Brian McGinnis (’77 H&RA), who serves as the WSU Marriott Foundation corporate engagement coordinator, led a session on building internships to attract potential hospitality employees.
“Many attendees weren’t aware a WSU hospitality undergraduate degree requires 1,000 hours of industry experience such as internships or jobs,” he said. “Internships are important because they not only confirm students are in the right major but also allow them to gain real-life work experience.”
Panelist Amy Alonzo, WSU Marriott Foundation industry relations manager, explained internships can be tailored to fit both the company’s and students’ needs and often include cross-training. “The company may not have to hire an extra employee, and students gain experience in more than one area,” she said.
In 2022, the hospitality school had 45 employers attend the Burtenshaw Hospitality Career Night with hundreds of internships and career opportunities for students. At least 49 students were placed in internships, and more than 44 were hired into the industry, she said.
What hospitality professionals need to know about changing landscapes
In other sessions, panelists discussed trends hospitality professionals will need to be prepared for. Rapid advances in technology, specifically service robots and cybersecurity, were at the core of Dipra Jha’s session.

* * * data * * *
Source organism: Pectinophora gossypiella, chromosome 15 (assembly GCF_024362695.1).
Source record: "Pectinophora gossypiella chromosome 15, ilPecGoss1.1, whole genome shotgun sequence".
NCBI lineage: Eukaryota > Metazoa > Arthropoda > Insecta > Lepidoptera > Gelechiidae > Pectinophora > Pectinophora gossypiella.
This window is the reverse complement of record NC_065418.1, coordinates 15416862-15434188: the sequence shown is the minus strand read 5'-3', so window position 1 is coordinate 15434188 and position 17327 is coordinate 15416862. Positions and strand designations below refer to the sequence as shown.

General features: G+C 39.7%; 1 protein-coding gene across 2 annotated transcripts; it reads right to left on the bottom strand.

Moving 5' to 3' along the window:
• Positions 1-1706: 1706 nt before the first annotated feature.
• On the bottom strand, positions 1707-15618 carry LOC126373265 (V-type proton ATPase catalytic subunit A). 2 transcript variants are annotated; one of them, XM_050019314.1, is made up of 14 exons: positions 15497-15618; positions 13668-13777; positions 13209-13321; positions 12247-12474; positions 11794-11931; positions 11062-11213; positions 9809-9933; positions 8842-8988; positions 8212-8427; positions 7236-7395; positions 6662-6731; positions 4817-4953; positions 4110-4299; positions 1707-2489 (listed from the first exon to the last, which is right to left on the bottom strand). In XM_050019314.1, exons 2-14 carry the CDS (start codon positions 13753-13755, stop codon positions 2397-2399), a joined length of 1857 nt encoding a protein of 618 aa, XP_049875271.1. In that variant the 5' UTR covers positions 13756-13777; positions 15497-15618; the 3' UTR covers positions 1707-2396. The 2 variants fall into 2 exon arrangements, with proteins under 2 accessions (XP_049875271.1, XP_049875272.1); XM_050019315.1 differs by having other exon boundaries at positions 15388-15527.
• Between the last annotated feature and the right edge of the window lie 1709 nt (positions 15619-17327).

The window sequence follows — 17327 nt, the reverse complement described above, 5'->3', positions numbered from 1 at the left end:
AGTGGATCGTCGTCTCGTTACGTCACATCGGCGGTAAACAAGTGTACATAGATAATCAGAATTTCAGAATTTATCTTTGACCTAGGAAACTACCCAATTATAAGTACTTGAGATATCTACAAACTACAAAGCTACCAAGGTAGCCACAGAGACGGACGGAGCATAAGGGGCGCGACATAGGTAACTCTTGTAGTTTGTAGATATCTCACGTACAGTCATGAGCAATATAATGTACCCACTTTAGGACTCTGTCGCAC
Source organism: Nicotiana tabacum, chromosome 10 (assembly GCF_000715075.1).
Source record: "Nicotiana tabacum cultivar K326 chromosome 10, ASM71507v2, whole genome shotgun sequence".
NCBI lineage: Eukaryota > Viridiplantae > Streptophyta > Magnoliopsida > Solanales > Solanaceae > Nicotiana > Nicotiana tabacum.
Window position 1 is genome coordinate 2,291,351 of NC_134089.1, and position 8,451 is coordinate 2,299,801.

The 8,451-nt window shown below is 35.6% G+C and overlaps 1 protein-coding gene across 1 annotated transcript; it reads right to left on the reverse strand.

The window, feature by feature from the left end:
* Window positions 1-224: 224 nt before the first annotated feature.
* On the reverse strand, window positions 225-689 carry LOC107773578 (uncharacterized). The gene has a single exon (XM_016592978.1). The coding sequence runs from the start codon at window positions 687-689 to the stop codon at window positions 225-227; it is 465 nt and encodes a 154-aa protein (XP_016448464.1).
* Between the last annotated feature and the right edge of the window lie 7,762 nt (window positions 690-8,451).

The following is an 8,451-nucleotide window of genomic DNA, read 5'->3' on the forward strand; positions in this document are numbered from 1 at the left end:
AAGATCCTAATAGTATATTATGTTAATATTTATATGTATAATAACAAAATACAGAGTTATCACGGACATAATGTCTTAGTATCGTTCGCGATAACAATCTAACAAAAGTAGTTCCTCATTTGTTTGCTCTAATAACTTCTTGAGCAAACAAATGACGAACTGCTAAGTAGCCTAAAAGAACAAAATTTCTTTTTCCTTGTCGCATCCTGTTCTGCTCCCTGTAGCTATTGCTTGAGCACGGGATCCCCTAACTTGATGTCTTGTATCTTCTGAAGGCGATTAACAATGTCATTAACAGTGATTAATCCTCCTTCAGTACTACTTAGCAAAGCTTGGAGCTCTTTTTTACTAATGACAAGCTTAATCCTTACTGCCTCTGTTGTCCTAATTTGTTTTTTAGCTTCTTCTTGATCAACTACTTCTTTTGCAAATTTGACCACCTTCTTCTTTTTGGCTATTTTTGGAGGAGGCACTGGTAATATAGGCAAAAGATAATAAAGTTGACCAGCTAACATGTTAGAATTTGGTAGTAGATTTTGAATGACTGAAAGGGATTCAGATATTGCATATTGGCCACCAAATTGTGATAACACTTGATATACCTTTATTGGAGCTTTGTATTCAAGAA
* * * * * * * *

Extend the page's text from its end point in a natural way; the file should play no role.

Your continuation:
“The use of robots in various tech roles is gaining momentum. They will fill a void for dirty, dull, or dangerous tasks,” said panelist John Senaga, Bear Robotics territory account manager. “AI and machine learning in guest services can offer huge labor savings.”
With the increase in labor and production costs, robot use in restaurants and other technologies will increase, said Jim Harbour, who led a session on trends influencing dining experiences. “We need to think outside the box to continue to create valuable guest experiences. This includes but is not limited to online ordering and payment in broader segments, use of robots, and forecasting programs to better schedule labor.”
He said demand for unique, experiential dining is growing, and customers are interested in supporting operators who align with their values—a concept discussed in Jenni Sandstrom’s session on moving tourism forward after the pandemic.
Sustainability is part of the fabric
Tourism as a shared community value has been an industry topic for many years and now has greater relevance, Sandstrom said. She explained destination management organizations like Visit Vancouver are making a bigger effort to educate community members about the economic advantages of tourism and get their buy-in.
Convincing customers to support sustainability efforts hinges on communication, added Dogan Gursoy, who led a session on addressing sustainability challenges. He said more people will book green hotels and buy carbon-offsetting products if they are informed with the right messaging. “Managers can increase customers’ willingness to pay for sustainable efforts by giving them objective information about what will be gained—or lost—when not taking sustainability actions,” he said.
“It’s important for communities to understand tourism and how it dovetails with sustainability. Our hospitality graduates are part of this equation and will be well prepared to support the tourism goals of our state,” Sandstrom said.